Hungary, the new home of electric cars

Hungary, the new home of electric cars


Alongside Turin, Detroit and Wolfsburg, a new capital of the electric car is about to rise to the fore. Indeed, in just a few years, the Hungarian city of Debrecen has turned into a potential center for the production of electric vehicles. By 2030, battery manufacturing in this area will be able to compete globally.

Investment in the Hungarian automotive industry is dominated by three countries: Germany (a leading car manufacturer), China and Korea South (leads in making electric vehicle batteries). The investment boom has been sparked by German carmaker BMW, which is building a €2bn electric vehicle factory in Debrecen. Including the announcement of Chinese battery maker Catl and all other suppliers present, the expansion of electric vehicles has attracted investments of over 10 billion euros to the city.

Not only that: in other areas of the country, South Korea's Sk Innovation and Samsung are building and expanding battery plants. Mercedes-Benz is converting its Kecskemet factory to produce electric cars, while Audi is producing electric cars and motors in Gyor.

German automakers and Asian battery suppliers are joining Hungary in a marriage of several billion euros to further their electric ambitions. The combination of low cost, state subsidies and proximity to European plants makes Hungary increasingly attractive for battery manufacturers. The government has contributed to achieving this goal by offering significant tax breaks for the sector, as well as effective regulation.

For Budapest, preparing for the transition to electric vehicles is essential: the automotive industry accounts for a fifth of Hungarian exports and 8% of national production. These deals could be a boon for Prime Minister Viktor Orbán's government, which is facing its toughest economic environment in more than a decade, with inflation above 20% and a slowing economy. However, according to many insiders, the Hungarian project also faces significant hurdles.

China's dominance over lithium threatens the future of mobility China's dominance in the lithium-ion battery sector is likely to hinder the West's switch to electric vehicles

The contradictions of the project

A major concern is the enormous demands that massive battery plants will place on the electricity grid, in order to achieve zero emissions. Batteries, in particular, are energy-intensive components, requiring large amounts of energy for materials and machinery to operate.

Hungary's energy sources in 2021 comprised 80% of fossil fuels, 14.5% nuclear power and 3.6% solar power, according to a calculation by the BP Statistical Review of World Energy. This mix poses a problem for automakers, which will soon have to exhibit green credentials in their supply chains under new German and European legislation.

Debrecen might seem like an unusual choice for an industry like battery production, which uses a lot of water. It is an hour's drive from the most important river, the Tisza, and is situated among the agricultural lands of the Hungarian lowlands, which are already suffering from climate change-induced drought.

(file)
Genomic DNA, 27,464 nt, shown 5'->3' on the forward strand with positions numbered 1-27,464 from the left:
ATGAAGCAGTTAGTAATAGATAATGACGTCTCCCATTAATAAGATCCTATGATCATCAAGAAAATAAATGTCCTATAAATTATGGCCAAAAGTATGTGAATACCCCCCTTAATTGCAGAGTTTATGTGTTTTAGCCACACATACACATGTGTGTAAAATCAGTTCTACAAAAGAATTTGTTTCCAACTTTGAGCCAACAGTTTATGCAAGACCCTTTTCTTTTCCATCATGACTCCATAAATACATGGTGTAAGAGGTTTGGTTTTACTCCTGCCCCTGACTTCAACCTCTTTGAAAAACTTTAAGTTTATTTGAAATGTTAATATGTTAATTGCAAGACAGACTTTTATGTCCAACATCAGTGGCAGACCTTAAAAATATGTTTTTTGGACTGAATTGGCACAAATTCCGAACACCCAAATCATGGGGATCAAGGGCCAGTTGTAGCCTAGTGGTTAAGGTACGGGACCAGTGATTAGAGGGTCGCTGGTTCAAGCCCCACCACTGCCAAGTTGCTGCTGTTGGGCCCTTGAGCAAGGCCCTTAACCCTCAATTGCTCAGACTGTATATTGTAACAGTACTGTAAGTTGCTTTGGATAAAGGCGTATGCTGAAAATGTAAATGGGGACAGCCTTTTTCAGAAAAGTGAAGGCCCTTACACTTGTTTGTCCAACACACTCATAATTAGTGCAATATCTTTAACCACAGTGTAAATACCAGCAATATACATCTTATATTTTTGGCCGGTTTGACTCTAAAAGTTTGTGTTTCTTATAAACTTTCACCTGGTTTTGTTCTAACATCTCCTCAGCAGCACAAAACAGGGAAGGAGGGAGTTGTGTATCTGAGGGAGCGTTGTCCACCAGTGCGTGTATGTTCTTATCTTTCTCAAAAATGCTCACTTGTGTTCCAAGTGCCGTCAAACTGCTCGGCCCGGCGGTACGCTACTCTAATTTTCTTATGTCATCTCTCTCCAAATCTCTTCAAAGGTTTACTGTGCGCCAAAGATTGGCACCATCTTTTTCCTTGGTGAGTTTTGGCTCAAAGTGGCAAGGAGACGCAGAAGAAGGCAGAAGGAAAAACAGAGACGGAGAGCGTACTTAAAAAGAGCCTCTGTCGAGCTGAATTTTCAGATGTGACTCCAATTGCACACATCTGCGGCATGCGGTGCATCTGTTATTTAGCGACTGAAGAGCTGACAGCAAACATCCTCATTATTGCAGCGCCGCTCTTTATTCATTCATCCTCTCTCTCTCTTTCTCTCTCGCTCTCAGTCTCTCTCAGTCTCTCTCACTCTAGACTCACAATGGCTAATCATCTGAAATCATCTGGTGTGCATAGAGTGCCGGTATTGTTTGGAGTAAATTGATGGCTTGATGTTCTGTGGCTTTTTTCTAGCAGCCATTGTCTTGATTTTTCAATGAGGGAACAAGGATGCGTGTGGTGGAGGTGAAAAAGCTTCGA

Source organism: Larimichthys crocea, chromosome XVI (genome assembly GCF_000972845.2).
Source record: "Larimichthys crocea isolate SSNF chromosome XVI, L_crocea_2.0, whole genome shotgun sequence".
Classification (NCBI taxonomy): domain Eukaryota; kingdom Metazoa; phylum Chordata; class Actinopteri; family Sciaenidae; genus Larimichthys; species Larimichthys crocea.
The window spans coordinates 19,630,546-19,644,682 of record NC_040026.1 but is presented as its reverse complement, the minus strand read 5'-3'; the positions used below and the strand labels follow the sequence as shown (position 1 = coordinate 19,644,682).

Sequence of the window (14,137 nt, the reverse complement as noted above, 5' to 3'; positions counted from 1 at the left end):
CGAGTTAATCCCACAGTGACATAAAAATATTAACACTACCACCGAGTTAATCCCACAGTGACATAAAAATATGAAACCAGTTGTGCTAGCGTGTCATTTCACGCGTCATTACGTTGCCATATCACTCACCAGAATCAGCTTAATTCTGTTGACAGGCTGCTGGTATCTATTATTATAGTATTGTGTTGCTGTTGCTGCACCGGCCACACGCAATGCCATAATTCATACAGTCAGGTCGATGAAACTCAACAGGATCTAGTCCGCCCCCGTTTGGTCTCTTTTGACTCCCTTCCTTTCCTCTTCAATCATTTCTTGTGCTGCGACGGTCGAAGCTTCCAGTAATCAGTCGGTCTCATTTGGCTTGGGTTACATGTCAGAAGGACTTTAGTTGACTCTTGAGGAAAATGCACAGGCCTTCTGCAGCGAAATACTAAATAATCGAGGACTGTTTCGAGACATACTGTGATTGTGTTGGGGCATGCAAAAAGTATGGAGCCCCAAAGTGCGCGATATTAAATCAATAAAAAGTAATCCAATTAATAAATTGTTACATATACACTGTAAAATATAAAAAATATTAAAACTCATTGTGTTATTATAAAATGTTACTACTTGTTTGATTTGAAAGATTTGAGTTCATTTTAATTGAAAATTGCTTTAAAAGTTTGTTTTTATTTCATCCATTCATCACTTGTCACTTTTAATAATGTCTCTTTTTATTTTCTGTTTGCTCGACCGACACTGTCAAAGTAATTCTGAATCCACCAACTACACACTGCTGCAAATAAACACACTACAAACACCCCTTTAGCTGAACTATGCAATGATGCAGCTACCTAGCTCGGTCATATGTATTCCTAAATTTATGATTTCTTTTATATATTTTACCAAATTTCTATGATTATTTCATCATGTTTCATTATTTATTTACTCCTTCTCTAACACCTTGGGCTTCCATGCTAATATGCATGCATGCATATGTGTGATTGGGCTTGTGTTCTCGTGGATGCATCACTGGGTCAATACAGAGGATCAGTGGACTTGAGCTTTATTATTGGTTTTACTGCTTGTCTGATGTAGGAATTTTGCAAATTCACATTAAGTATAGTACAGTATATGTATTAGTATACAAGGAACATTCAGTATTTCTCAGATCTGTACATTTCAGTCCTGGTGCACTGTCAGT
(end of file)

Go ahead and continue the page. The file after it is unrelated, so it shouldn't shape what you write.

During a parliamentary hearing last May, it was disclosed that the Catl factory could consume an hourly amount of fresh water similar to that used by the entire population of Debrecen in the same time period. Below the city there is a lot of groundwater, but it is partly difficult to access and partly contaminated. In addition, there are doubts about existing plans to exploit the Tisza.

As climate change affects water systems, Debrecen cannot go back in time, when it used nearly three times as much water as today. However, Catl has envisaged a way to ease energy supply constraints:  the company plans to use some land to generate solar energy.

The Chinese battery leader risks ending up with Alibaba Catl supplies almost a third of electric vehicle batteries globally, but its rise could collide with the government's ambitions in the sector

Relations with China

Catl's huge investment in Debrecen is also delicate for another reason: it is part of a growing debate on Chinese investments in Europe and on Hungary's relationship with Beijing. Chinese state-owned enterprises have built infrastructure across Central and Eastern Europe as part of the global Silk Road initiative, starting with the opening of the Pupin Bridge over the Danube in Serbia in 2014.

The Hungary, however, approached Chinese investment just as other European countries grew wary. As part of Orbán's "open to the east" policy, Chinese companies have invested in the chemical industry. Beijing is financing and building a new Belgrade-Budapest railway for goods destined for central Europe; Fudan University in Shanghai has sought to open a campus in Budapest.

As Chinese and Korean companies take the lead in Hungary's fledgling battery industry, some acknowledge that this new relationship could make the Europe dependent on Asian suppliers. The welcome given by Hungary could contrast with the concerns expressed by Brussels and Berlin on the risks of Europe's excessive dependence on China and other foreign powers, especially with regard to key technologies for the green transition.

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